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During the ongoing Covid-19 social distancing restrictions, many of us have been using our home PCs/laptops/tablets/smart phones etc to work and communicate ‘remotely’ over the internet. Similarly many media journalists have also been conducting their business, TV interviews, Quiz Shows and the like, using the same ‘shared’ internet technology. However, it is clear that the performance of many of these connections have suffered from frequent impairments.
My question is, can we make these our attempts to create reliable duplex connections over the internet more reliable? There is clearly a significant demand for ‘mixed mode’ working in the future in the New Normal. Is it possible to improve the performance of these links using the existing network infrastructure and will it be accessible to the public at low cost?
Some of my own observations are laid out below for your consideration and comment:
1.) To those who question the need to have an Ethernet wired connection to either their mobile 4G based network hub device or fixed line router/modem/hub, I must say that in my experience Wi-Fi at 2.4GHz is inherently unreliable and ‘drops out’ from time to time, especially for users in densely populated neighbourhoods or those living in tower blocks or flats. This happens frequently, for a number of reasons that are generally not soluble satisfactorily, even if you use the latest allegedly 'best in class' BT HUB or similar or individual Wi-Fi signal boosters and/or range extenders. I have observed, using channel monitoring applications, that there are very few Wi-Fi channels 'within range' to cause any serious contention for bandwidth on the 5GHz bands in our neighbourhood of mostly bungalows, detached and semi-detached houses. However the 5GHz signal strength and usable ‘wireless bandwidth’ reduces rapidly as we move around the house and whilst my laptops are equipped with both 2.4GHz and 5GHz interfaces, my smart phone is only equipped with 2.4GHz.
2.) Having taken part in numerous Zoom meetings with friends and family at various times of the day and evenings since March 2020, I have concluded that many of the instances of the 'under water or dalek voice' plus video freezing occurrences that we observe coming from other participants may well be due to these Wi-Fi 'drop outs' in their individual setups where at the same time very few have complained about similar impairments form our 'home studio'. Needless to say I have been using a ‘hard wired’ Ethernet connection between my laptop and router modem which is, I believe far more reliable a 'link' than using the alternative, but very popular Wi-Fi home connection path. Undoubtedly, some of the instances of channel impairment during these typically one hour duration Zoom calls/meetings can be placed at the door of bandwidth or network availability contentions elsewhere than in the home but when all is said and done, the internet runs on what is fundamentally a packet based, best efforts, simplex communication protocol and so it is inevitable that packets will be dropped from time to time, and that multi-way or even just two-way conversations over the medium, will ‘break up’ under certain traffic flow conditions, even when using a dedicated, end-to-end High Grade channel, using business grade codecs with large buffering/latency provisions - as can be seen frequently on our TV News Channels where both video and audio quality is often severely impaired in real time.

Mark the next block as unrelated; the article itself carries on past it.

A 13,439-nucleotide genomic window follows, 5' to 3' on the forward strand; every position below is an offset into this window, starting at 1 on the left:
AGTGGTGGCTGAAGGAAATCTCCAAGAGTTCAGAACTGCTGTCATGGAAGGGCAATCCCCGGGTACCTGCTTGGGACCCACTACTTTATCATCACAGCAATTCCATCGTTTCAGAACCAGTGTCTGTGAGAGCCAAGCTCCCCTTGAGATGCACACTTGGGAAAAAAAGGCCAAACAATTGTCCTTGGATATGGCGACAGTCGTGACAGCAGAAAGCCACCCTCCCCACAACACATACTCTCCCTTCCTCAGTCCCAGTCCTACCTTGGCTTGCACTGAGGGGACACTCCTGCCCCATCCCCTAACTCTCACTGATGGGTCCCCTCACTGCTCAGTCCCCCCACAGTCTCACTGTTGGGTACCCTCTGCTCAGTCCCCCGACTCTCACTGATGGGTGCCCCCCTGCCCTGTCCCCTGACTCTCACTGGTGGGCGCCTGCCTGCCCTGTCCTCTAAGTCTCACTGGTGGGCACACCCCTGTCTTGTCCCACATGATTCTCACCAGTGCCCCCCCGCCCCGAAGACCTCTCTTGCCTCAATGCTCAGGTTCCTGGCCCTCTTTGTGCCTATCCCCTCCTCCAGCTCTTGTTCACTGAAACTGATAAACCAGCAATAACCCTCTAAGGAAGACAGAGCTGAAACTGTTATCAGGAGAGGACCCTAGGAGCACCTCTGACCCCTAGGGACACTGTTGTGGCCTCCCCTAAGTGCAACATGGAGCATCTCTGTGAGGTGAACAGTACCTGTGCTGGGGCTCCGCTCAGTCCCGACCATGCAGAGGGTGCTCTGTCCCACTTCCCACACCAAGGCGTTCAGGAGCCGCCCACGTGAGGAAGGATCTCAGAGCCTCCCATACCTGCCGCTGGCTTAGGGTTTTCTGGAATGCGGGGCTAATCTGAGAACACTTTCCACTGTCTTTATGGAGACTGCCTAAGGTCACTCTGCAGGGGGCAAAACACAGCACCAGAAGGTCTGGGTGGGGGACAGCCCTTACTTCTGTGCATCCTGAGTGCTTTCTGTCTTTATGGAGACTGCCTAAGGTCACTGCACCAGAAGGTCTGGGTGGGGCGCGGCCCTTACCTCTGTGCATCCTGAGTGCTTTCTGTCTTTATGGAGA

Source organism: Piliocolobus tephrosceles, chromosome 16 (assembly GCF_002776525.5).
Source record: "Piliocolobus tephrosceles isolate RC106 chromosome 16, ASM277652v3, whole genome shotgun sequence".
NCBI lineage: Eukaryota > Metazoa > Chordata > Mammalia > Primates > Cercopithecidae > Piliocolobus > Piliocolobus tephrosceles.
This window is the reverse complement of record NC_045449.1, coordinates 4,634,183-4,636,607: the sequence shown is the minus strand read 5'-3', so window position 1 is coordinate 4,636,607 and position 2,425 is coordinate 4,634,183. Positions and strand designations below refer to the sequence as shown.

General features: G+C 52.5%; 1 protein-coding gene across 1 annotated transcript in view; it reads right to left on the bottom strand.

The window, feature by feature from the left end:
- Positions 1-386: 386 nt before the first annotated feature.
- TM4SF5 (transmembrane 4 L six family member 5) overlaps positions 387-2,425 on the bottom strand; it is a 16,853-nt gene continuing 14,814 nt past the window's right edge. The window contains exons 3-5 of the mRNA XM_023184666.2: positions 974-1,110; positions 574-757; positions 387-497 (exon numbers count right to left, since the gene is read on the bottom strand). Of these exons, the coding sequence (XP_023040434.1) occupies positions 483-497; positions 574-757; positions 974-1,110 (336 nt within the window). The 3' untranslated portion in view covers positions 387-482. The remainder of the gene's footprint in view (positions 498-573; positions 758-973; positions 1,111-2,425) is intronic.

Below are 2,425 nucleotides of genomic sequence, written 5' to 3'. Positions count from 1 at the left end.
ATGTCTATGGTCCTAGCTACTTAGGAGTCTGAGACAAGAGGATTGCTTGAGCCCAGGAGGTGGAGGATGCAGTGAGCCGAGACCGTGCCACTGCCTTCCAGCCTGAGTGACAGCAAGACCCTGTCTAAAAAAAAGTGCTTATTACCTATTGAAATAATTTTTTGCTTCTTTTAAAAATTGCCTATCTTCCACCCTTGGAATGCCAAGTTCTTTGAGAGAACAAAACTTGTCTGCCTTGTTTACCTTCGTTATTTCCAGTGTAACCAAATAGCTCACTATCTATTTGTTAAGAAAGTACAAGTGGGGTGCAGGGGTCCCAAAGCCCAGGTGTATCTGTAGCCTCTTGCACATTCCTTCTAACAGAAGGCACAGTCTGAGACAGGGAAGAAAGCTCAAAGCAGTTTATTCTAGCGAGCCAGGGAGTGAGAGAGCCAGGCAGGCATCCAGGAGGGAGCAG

3.) My Son lives in a flat with no landline available so he uses a small portable 4G mobile network hub device to connect to the internet and stream all those TV programmes not available ‘off air’ via the communal Satellite Feed provided in the flats, and he seems to manage his TV internet streaming adequately using the Wi-Fi interface between his TV and the network hub. Maybe it is a dual band (2.4G/5G) device but the max download it offers is only around 10Mbit/s over the 4G mobile network compared with our 36Mbit/s download and 10 Mbit/s Upload speeds on our old fashioned (costly, annual Line Rental package) landline based system.
4.) I must say that the 10 Mbit/s upload offered by our copper wired landline to the BT Fibre ‘street cabinet’ just 100 metres down the road, has proved to be very useful recently when uploading even modest video files to 'the Google cloud' when my wife and I have contributed to several virtual choir recordings made on our new smart phone, organised to keep us all amused during the various months of Covid - 19 restrictions, when amateur choirs are unable to meet to rehearse let alone give performances to live audiences.
On a more positive note, thank heavens the growth of the UK high speed optical fibre telecommunications network/infrastructure, installed by BT since its initial introduction in the early 1980s, has finally ‘come good’ to support so many large numbers of white collar office workers ‘working remotely’ often from home, during these troubled times. At least that is something we telecoms design and development engineers can be proud that we got right, in time for these unforeseen emergency conditions. It remains to be seen how many employees will be able to continue with some form of mixed mode remote/office working in future as we all adopt the ‘New Normal’ post pandemic.
I am still on ADSL (actually ADSL2+) because (a) I'm a cheapskate and don't want to pay for faster broadband, and (b) because at the moment, I'm adopting an "if it ain't broke, don't fix it" approach to my broadband. The last thing I want is Openreach fiddling with my line. But I still have no problem doing videoconferencing on my rather crummy 1.1 Mbps upload speed. It even works when using a VPN to connect to the company network.